When I was a little girl, I remember my mom telling me the story of how she met my dad. My parents were married when they were twenty-three and twenty-five, and I was born when my mom was twenty-five. Somehow growing up, I thought my life would turn out exactly like my mom’s.
However, that was not the case for me.
I got married at twenty-six and by the time I was thirty, I was divorced and going through an annulment. I never thought in my wildest dreams I would be a divorced Catholic.
While I don’t think I will ever be able to say I am grateful for those hard years, I can say with 100% certainty that I’m grateful for what God has taught me through those years. There were hard lessons to learn and absorb. But now I’m a healthier and stronger version of myself.
It has been just over four years since my divorce was finalized. As I look back and think on the many lessons I have learned, there are a handful of principles that have helped me become the woman I am today. If you (or someone close to you!) are a divorced Catholic, I hope you find these encouraging, helpful, and supportive.
1. Go to counseling
I’m a firm believer everyone should go to counseling at some point or another in life. I was already going to counseling regularly while I was still married and continued going after my divorce. I knew I needed extra support as I worked through all the emotions and feelings that came up for me.
In counseling, I had a sounding board for knowing what things I had to work on before I felt ready to start dating again. It gave me a chance to focus on what I was looking for in a healthy relationship. Counseling helped me face what I did wrong in my marriage and take responsibility for my part, while also working through my own baggage and issues.
2. Find a divorce support group
My therapist told me about a church near her offering a divorce support group called Divorce Care. While not a Catholic program, I found the resources, exercises, and support to be of a great benefit for me. There were no Catholic churches near me offering any type of divorce support, so I turned to a local Protestant church.
From this personal experience, I began to offer and develop a divorce ministry at the parish where I work. As it has grown, I see the need and importance of why it matters the Catholic Church doesn’t forget divorced Catholics.
Call your diocesan Marriage or Family Life office and see if any parishes near you are offering a divorce support group. If not, see if another church near you is offering Divorce Care. Find support and encouragement from other Christians navigating the same things you are facing. This was one of the best healing decisions I made as I started to imagine and rebuild a new life for myself.
3. Be patient with your grief
Grief is a process, a journey when going through something difficult like a divorce cannot be rushed. Grief is hard and messy. One moment you feel fine, and the next you are just overcome with intense feelings. It ebbs and flows like the waves of the ocean.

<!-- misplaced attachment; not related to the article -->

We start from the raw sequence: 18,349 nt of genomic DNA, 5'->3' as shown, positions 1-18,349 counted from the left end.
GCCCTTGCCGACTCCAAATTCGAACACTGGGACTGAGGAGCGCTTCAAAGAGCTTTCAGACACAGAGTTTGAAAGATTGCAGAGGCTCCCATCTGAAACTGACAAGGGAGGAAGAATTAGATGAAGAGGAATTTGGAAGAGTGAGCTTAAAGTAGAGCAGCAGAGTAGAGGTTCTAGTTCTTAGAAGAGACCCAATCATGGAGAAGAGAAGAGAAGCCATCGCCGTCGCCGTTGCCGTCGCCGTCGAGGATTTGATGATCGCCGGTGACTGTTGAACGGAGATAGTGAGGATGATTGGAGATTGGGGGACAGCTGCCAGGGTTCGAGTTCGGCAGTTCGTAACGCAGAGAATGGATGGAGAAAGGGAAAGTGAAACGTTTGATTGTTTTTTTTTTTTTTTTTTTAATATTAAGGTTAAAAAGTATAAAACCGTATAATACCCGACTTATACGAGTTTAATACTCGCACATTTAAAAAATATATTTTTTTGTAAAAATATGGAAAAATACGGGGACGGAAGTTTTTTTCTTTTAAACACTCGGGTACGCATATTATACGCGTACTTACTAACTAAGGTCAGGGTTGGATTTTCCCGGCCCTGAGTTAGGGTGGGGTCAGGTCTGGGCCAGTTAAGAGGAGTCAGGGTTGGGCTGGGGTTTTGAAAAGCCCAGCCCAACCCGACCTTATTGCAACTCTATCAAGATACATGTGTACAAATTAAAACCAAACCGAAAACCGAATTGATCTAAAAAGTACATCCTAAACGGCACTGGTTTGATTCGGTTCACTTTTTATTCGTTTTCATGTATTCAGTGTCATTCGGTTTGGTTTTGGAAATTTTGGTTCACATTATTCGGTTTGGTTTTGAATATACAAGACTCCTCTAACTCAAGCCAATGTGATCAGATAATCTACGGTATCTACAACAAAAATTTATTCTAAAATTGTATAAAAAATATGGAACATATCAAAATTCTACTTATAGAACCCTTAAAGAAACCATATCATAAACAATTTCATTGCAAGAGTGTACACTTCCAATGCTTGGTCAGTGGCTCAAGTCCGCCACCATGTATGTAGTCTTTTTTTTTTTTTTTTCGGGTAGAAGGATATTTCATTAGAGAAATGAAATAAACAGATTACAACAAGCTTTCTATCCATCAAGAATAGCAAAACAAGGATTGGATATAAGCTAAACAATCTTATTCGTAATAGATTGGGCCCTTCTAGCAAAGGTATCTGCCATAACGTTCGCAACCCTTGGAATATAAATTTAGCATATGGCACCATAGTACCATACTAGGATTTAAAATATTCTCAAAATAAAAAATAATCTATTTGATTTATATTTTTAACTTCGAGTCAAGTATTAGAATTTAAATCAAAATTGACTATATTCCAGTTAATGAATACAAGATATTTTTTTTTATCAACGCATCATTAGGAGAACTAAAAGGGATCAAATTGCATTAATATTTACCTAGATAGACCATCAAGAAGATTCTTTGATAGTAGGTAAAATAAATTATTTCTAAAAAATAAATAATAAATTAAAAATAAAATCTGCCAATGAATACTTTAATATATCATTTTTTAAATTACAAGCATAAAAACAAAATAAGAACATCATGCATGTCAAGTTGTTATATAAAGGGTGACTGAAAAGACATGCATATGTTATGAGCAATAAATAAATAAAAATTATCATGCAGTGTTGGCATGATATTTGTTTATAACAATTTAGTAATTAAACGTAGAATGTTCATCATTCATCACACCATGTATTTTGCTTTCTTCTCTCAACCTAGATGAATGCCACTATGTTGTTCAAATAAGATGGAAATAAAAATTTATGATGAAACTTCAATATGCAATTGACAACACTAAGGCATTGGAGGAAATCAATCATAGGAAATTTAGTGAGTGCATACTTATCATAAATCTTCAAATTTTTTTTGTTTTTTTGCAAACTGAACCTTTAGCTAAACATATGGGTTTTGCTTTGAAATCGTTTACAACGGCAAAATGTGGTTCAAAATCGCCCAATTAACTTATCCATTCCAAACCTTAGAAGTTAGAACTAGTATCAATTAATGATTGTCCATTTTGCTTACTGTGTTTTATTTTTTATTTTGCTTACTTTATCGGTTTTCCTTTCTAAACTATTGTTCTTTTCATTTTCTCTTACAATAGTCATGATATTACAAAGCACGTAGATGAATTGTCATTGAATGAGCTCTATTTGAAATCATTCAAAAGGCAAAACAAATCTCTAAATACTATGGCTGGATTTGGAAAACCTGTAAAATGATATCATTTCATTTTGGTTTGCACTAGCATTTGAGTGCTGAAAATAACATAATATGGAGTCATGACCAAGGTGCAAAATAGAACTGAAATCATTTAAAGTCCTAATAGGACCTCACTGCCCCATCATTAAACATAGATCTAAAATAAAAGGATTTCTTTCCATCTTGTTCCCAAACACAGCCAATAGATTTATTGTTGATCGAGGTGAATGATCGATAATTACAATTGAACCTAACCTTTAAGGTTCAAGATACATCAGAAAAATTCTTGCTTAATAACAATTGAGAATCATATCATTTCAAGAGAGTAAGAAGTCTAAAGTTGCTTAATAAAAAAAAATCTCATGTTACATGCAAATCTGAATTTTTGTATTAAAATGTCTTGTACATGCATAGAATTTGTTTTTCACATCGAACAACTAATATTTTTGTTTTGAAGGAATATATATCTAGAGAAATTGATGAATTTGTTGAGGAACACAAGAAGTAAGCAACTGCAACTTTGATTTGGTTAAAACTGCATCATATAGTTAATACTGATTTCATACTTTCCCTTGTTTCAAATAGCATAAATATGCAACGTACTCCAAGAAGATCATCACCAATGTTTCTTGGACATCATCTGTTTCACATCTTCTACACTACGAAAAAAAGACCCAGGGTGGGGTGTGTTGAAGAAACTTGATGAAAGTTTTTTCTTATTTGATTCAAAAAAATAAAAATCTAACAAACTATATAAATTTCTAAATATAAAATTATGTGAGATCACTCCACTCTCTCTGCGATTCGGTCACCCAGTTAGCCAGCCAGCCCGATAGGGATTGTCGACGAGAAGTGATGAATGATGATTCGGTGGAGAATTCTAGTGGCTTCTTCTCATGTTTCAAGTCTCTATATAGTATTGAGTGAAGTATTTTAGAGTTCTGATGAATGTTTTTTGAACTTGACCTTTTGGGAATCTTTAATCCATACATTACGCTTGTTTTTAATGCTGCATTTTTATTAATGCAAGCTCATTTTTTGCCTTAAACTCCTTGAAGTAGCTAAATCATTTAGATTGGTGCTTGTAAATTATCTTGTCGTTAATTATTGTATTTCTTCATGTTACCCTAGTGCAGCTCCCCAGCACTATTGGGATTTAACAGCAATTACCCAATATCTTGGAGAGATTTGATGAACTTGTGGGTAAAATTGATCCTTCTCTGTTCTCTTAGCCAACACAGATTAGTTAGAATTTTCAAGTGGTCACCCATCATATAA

The only way to get through grief is to go through it.
It will not always be this way. But you cannot rush the grieving process. Be gentle an and patient with yourself. Allow yourself the time and space to grieve the loss. It won’t always be this hard, but it will be for a time, so be kind with yourself.
4. Take responsibility for your part
My counselor reminded me early on in my divorce proceedings that taking responsibility for oneself was a sign of growth and maturity. I learned to do this in a whole new way. In doing my healing work during and after my divorce, I knew part of that work was taking responsibility for myself and for what I had done wrong in the marriage.
Relationships take two people to make it work and two people to break it. I was one of those two people. When I began to honestly look at my words, actions, and attitudes, I began to see more clearly the unhealthy ways I contributed to the end of my marriage.
We all have to take responsibility for our past mistakes. When I began to do this in my life, it helped me flourish and grow in new ways.
5. Give yourself time to heal
In the pain of a divorce, one of the common lies is believing that another relationship will ease the pain of loneliness. For Catholics, the best course of action is to wait until you receive an affirmative decision in your annulment case before you consider dating again. This is because you are presumed to be in a valid, sacramental marriage until the Church proves otherwise.
I found that the annulment process gave me time for me to do my deep soul work of healing. Don’t be in a rush to start dating again. When you’re ready to date someday, you want to approach it from a mindset of healing and wholeness, not neediness or insecurity. Work on yourself before getting back out in the dating pool. If we rush our individual healing process, it will cloud our judgment and decisions as we move forward in a new chapter of life.
Don’t rush through your own healing so you can date again. Take the time now, it will only benefit you in the long run. Healing and hope are possible after a divorce. We just need to take the time to do them well.
What are other healing principles that have helped you navigate life after your own divorce?